This article appeared on page 35 of today's Times.
March 07, 2005
The face that launched 1,000 Eurosceptic quips
By Anthony Browne, Brussels Correspondent
IT WAS meant to bring the European Union closer to its citizens, putting an appealing face on what often appears to be a distant bureaucracy. But the personal blog, or internet diary, of a European Commissioner has been hijacked by British eurosceptics.
They are using it, instead, to attack the EU and to pour scorn on those who lead it.
Margot Wallström, the Vice- President of the European Commission, was handed the job of boosting support before the wave of referendums on the EU constitution and she started her blog on the Commission website after the new year, mixing the personal and political to emphasise the benefits of Europe.
Her efforts have been engulfed in a cyber-war, however, with British Eurosceptics leaving hundreds of messages attacking the Commission for destroying British industry and Britain’s democratic traditions.
The row has got so bitter that Ms Wallström replied recently: “The EU-negative crowd in the UK or elsewhere seem very happy to have found in me another object of hatred — help yourselves!” In the very first entry in her blog, Ms Wallström emphasises her concern about the Asian tsunami, before turning to the problem of the long lunches that she has to have for her job. Worrying about the weight that she has put on over Christmas, the Swedish commissioner wrote: “The official meetings don’t last that long, but the lunches are three or four or even more hours from now on.”
A man named Sean replied: “At least you are making an attempt to communicate with the great European public. But I’m afraid there is no getting around the fact that you represent an elitist, corrupt, and unelected politburo, which for some reason exercises enormous power over the lives of millions. Why? Why do you have this power? Who voted for you?”
An entry on the benefits of recycling, in which the commissioner mentioned that she had been sent a bag from India made from used newspapers, prompted a round of derisive comments. She replied: “The one I liked the most was the guy who wanted my recycled bag to throw up in! Funny!”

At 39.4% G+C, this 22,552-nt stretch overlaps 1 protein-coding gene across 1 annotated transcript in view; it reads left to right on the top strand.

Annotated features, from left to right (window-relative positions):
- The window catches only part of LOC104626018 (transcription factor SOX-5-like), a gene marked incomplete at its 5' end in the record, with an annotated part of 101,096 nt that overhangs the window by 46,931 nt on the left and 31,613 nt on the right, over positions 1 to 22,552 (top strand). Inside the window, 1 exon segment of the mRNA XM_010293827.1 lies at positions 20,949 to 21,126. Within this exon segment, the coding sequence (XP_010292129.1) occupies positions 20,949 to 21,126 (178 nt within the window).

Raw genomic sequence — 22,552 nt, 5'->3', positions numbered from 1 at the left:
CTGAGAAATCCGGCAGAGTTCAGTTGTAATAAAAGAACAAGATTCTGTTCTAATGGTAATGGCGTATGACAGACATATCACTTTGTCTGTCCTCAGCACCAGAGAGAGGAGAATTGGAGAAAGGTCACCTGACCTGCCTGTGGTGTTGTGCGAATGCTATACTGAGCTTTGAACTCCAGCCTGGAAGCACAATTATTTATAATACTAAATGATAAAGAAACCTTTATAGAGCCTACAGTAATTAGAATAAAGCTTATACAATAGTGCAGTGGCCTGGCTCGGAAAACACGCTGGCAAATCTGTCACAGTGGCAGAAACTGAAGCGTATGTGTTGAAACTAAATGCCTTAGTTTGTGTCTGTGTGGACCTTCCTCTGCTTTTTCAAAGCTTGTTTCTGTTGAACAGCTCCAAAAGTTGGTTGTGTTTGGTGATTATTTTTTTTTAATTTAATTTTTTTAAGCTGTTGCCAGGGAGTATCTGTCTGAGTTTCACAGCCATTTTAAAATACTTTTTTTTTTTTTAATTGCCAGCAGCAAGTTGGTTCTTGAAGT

Detailing the benefits of new EU legislation on hazardous chemicals, she recounted that a doctor once found 28 “chemicals” in her blood and said that she was worried about passing them on to her children through breastfeeding. “This is not the stuff that I want my boys to inherit first thing!” she wrote.
Richard North, a prominent Eurosceptic, replied: “That, I am afraid, is the classic cry of the charlatan and the snake oil salesman throughout the ages. Tugging on the heartstrings may be all right for the tabloid newspapers, but it is not something that politicians should indulge in.”
A reader called John Coles suggested: “She should be locked in a room and told to read Adam Smith’s Wealth of Nations before being allowed out.”
The arguments are so onesided that one reader asked for someone to agree with Ms Wallström to add balance. “It’s a bit like shooting fish in a barrel otherwise.”
Sometimes the comments descend into English nationalism. A contributor called Kissingengland listed triumphs from the Magna Carta to the defeat of Fascism, adding: “This free, unconquered nation of mine, which has nourished, defended and preserved its institutions and liberties through eight centuries of continental despotism and warmongering, has nothing to gain from suborning itself to the inferior political structures of the EU.”
The 10 Downing Street website quickly closed down its public message board because it was exploited as a platform to attack government policy, but Ms Wallström’s spokesman said that she had no plans to follow suit. He added: “It’s true a lot of it comes from the UK. It’s a pity we get so many comments from people who seem to be very eurosceptic. It proves those in favour are the silent majority .”
Why am I posting this slightly ponderous if important chunk of British journalism? Take another look at those quotes. The first one, from a 'man called Sean', was made by - yes - me.
Impressed? You should be. Now scroll down. See that later quote, from someone called 'kissingengland'? Well, that's also me. Yes, me. Me. Me me me. ME!!! ME I TELL YOU! ME!! BWAHAHAHAHA!
For those that don't read great literature, Kissing England was my second novel.
And what does this prove? Not much I suppose. Apart from the fact that it pays, when blogging obsessively, to use pseudonyms. And that I am quite extraordinarily articulate. And that the Times is hard up for stories. And that the EU Commission, like the EU itself, sucks the Devil's semen. But you knew that last bit already.